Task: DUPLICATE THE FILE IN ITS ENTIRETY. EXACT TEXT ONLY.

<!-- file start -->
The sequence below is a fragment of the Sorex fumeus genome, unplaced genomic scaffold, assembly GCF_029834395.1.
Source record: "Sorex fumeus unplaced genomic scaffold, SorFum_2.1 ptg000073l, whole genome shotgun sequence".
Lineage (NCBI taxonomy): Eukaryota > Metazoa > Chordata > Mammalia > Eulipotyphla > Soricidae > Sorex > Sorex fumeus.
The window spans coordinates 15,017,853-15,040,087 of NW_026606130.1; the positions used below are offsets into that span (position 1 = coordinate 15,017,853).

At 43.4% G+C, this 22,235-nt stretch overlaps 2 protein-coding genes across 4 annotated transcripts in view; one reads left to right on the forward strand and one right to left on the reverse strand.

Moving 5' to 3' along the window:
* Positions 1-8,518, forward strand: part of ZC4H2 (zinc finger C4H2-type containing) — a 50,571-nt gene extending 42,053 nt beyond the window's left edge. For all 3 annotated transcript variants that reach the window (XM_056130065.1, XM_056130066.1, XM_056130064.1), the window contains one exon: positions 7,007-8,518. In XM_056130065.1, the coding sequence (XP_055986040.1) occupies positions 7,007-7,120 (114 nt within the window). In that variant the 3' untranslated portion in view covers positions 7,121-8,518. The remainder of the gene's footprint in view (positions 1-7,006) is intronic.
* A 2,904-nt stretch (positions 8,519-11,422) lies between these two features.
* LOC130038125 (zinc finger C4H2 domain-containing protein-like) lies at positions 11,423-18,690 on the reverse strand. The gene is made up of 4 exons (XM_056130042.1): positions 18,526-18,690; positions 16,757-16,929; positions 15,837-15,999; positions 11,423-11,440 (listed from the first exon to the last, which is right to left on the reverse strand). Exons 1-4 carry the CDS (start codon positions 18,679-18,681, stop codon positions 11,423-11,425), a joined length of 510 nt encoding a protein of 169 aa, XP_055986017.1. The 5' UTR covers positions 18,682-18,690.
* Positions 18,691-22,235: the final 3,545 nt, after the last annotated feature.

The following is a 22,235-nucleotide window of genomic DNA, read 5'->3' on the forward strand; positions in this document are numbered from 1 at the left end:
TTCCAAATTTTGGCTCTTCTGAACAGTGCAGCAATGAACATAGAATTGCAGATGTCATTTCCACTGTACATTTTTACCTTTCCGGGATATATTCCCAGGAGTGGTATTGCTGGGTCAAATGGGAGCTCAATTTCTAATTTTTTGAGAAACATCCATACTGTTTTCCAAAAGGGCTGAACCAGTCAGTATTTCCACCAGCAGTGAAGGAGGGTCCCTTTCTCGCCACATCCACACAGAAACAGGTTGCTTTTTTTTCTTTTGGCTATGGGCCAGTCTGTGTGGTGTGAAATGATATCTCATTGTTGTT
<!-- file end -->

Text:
The sequence below is a fragment of the Sorex fumeus genome, unplaced genomic scaffold, assembly GCF_029834395.1.
Source record: "Sorex fumeus unplaced genomic scaffold, SorFum_2.1 ptg000073l, whole genome shotgun sequence".
Lineage (NCBI taxonomy): Eukaryota > Metazoa > Chordata > Mammalia > Eulipotyphla > Soricidae > Sorex > Sorex fumeus.
The window spans coordinates 15,017,853-15,040,087 of NW_026606130.1; the positions used below are offsets into that span (position 1 = coordinate 15,017,853).

At 43.4% G+C, this 22,235-nt stretch overlaps 2 protein-coding genes across 4 annotated transcripts in view; one reads left to right on the forward strand and one right to left on the reverse strand.

Moving 5' to 3' along the window:
* Positions 1-8,518, forward strand: part of ZC4H2 (zinc finger C4H2-type containing) — a 50,571-nt gene extending 42,053 nt beyond the window's left edge. For all 3 annotated transcript variants that reach the window (XM_056130065.1, XM_056130066.1, XM_056130064.1), the window contains one exon: positions 7,007-8,518. In XM_056130065.1, the coding sequence (XP_055986040.1) occupies positions 7,007-7,120 (114 nt within the window). In that variant the 3' untranslated portion in view covers positions 7,121-8,518. The remainder of the gene's footprint in view (positions 1-7,006) is intronic.
* A 2,904-nt stretch (positions 8,519-11,422) lies between these two features.
* LOC130038125 (zinc finger C4H2 domain-containing protein-like) lies at positions 11,423-18,690 on the reverse strand. The gene is made up of 4 exons (XM_056130042.1): positions 18,526-18,690; positions 16,757-16,929; positions 15,837-15,999; positions 11,423-11,440 (listed from the first exon to the last, which is right to left on the reverse strand). Exons 1-4 carry the CDS (start codon positions 18,679-18,681, stop codon positions 11,423-11,425), a joined length of 510 nt encoding a protein of 169 aa, XP_055986017.1. The 5' UTR covers positions 18,682-18,690.
* Positions 18,691-22,235: the final 3,545 nt, after the last annotated feature.

The following is a 22,235-nucleotide window of genomic DNA, read 5'->3' on the forward strand; positions in this document are numbered from 1 at the left end:
TTCCAAATTTTGGCTCTTCTGAACAGTGCAGCAATGAACATAGAATTGCAGATGTCATTTCCACTGTACATTTTTACCTTTCCGGGATATATTCCCAGGAGTGGTATTGCTGGGTCAAATGGGAGCTCAATTTCTAATTTTTTGAGAAACATCCATACTGTTTTCCAAAAGGGCTGAACCAGTCAGTATTTCCACCAGCAGTGAAGGAGGGTCCCTTTCTCGCCACATCCACACAGAAACAGGTTGCTTTTTTTTCTTTTGGCTATGGGCCAGTCTGTGTGGTGTGAAATGATATCTCATTGTTGTT